Informal Interactive Dialogue on AU Mission in Somalia
On Monday (8 June), Council members are scheduled to hold an informal interactive dialogue on the AU Mission in Somalia (AMISOM). Malaysia, Council president for June, will host the meeting. The participants are expected to include Maman Sidikou, Special Representative of the Chairperson of the AU Commission and head of AMISOM, Nicholas Kay, Special Representative of the Secretary-General and head of the UN Assistance Mission in Somalia (UNSOM), and a representative of the Federal Government of Somalia (FGS), most likely Prime Minister Omar Abdirashid Ali Sharmarke. The meeting will serve two main purposes: providing an opportunity for Sidikou and Council members to have a frank discussion (while he has briefed the Council in public sessions, as a non-UN official, he cannot participate in consultations); and presenting the findings and recommendations of a forthcoming AU-UN report on AMISOM.
The Council requested the joint AU-UN report in resolution 2182, which reauthorised AMISOM’s deployment until 30 November 2015. More specifically, the Council requested the Secretary-General to continuously review benchmarks for the deployment of a UN peacekeeping operation in close consultation with the AU; and it further requested a joint AU-UN report by 30 May assessing the impact of the surge in AMISOM uniformed personnel first authorised in resolution 2124 and outlining options for next steps in the military campaign. A joint assessment mission was conducted in Somalia from 14-25 April. While the report has apparently been drafted, it seems that its release has been delayed for a month due to ongoing consultations with AMISOM’s troop contributing countries regarding the report’s recommendations.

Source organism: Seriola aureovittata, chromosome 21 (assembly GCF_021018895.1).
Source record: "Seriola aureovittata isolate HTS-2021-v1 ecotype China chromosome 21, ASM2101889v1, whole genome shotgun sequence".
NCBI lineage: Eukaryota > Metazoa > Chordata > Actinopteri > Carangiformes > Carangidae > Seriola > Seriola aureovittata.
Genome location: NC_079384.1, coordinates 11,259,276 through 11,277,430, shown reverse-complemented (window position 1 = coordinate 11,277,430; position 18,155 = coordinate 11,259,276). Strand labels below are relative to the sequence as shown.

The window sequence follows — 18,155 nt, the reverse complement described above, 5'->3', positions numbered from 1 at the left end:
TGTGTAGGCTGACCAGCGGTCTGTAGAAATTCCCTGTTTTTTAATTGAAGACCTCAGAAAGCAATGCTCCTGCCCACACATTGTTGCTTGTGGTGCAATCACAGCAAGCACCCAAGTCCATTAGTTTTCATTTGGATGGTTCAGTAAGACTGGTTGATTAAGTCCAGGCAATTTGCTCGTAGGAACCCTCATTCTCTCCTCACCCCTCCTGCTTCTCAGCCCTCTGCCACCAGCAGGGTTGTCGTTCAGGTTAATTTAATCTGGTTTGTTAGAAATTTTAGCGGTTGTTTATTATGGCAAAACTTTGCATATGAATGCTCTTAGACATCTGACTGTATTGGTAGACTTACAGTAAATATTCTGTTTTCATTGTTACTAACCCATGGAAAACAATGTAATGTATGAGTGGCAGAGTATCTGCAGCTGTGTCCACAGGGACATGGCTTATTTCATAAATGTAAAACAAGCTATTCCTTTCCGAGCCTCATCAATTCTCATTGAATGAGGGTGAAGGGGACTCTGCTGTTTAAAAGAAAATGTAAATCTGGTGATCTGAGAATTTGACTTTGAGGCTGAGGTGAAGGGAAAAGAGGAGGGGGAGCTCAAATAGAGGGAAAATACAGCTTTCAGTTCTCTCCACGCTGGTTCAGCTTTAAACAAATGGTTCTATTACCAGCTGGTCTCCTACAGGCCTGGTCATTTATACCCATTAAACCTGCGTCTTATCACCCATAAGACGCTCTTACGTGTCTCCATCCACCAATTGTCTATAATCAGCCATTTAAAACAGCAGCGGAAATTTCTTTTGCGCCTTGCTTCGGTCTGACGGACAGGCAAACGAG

When Kay and Sidikou briefed the Council via video teleconference from Addis Ababa on 19 May, the latter provided a preview of the AU-UN report. Regarding benchmarks for the deployment of UN peacekeepers, Sidikou stated that the assessment mission found that conditions would not be suitable until the end of 2016 at the earliest. With respect to AMISOM’s troop surge, Sidikou said the report recommended a “structured, targeted reconfiguration” of AMISOM to respond to evolving conflict dynamics through resuming offensive operations against Al-Shabaab under an enhanced chain of command and with better use of assets such as helicopters; consolidating and stabilising recovered areas through better policing, and establishing a joint AMISOM/UNSOM civilian presence; and securing supply routes to facilitate the delivery of public services and humanitarian assistance. Council members may use the meeting on Monday to ask about the anticipated geographic scope of AMISOM’s future operations. Al-Shabaab has been active in Puntland, a semi-autonomous northern region, which on 12 April committed 3,000 troops to the Somali National Army (SNA) but is outside AMISOM’s six current south and central sectors. Council members could also be interested in clarification from Kay and Sidikou regarding what changes in the respective mandates of UNSOM and AMISOM may be required in order to enable a joint civilian presence. Plans for countering Al-Shabaab’s asymmetrical, terrorist threat, including with respect to UNSOM staff security (e.g. potentially expanding the UN guard unit), are also likely to be discussed.